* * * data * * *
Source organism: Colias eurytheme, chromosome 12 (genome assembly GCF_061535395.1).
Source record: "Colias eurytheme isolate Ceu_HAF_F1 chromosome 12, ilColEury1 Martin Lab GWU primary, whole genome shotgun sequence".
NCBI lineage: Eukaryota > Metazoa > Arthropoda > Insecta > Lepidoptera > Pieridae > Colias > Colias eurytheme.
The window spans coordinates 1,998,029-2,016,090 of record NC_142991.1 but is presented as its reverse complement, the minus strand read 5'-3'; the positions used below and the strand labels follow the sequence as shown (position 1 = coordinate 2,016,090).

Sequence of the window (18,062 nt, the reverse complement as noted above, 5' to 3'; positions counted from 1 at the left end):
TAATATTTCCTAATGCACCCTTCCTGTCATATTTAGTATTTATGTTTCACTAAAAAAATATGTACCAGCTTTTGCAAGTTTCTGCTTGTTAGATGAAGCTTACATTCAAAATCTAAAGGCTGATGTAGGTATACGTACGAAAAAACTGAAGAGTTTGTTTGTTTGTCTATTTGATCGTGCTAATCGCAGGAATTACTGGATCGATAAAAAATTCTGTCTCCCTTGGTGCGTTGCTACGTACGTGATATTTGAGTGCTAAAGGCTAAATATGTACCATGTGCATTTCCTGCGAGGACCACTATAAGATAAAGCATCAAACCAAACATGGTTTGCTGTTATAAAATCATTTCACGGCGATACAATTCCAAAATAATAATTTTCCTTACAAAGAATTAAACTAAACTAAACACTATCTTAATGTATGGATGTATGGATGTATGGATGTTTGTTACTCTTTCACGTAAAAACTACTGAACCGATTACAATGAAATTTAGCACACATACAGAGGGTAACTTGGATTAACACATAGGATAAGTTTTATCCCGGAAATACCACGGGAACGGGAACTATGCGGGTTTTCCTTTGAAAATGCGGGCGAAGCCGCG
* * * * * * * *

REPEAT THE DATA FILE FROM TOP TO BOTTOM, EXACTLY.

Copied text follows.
Source organism: Colias eurytheme, chromosome 12 (genome assembly GCF_061535395.1).
Source record: "Colias eurytheme isolate Ceu_HAF_F1 chromosome 12, ilColEury1 Martin Lab GWU primary, whole genome shotgun sequence".
NCBI lineage: Eukaryota > Metazoa > Arthropoda > Insecta > Lepidoptera > Pieridae > Colias > Colias eurytheme.
The window spans coordinates 1,998,029-2,016,090 of record NC_142991.1 but is presented as its reverse complement, the minus strand read 5'-3'; the positions used below and the strand labels follow the sequence as shown (position 1 = coordinate 2,016,090).

Sequence of the window (18,062 nt, the reverse complement as noted above, 5' to 3'; positions counted from 1 at the left end):
TAATATTTCCTAATGCACCCTTCCTGTCATATTTAGTATTTATGTTTCACTAAAAAAATATGTACCAGCTTTTGCAAGTTTCTGCTTGTTAGATGAAGCTTACATTCAAAATCTAAAGGCTGATGTAGGTATACGTACGAAAAAACTGAAGAGTTTGTTTGTTTGTCTATTTGATCGTGCTAATCGCAGGAATTACTGGATCGATAAAAAATTCTGTCTCCCTTGGTGCGTTGCTACGTACGTGATATTTGAGTGCTAAAGGCTAAATATGTACCATGTGCATTTCCTGCGAGGACCACTATAAGATAAAGCATCAAACCAAACATGGTTTGCTGTTATAAAATCATTTCACGGCGATACAATTCCAAAATAATAATTTTCCTTACAAAGAATTAAACTAAACTAAACACTATCTTAATGTATGGATGTATGGATGTATGGATGTTTGTTACTCTTTCACGTAAAAACTACTGAACCGATTACAATGAAATTTAGCACACATACAGAGGGTAACTTGGATTAACACATAGGATAAGTTTTATCCCGGAAATACCACGGGAACGGGAACTATGCGGGTTTTCCTTTGAAAATGCGGGCGAAGCCGCG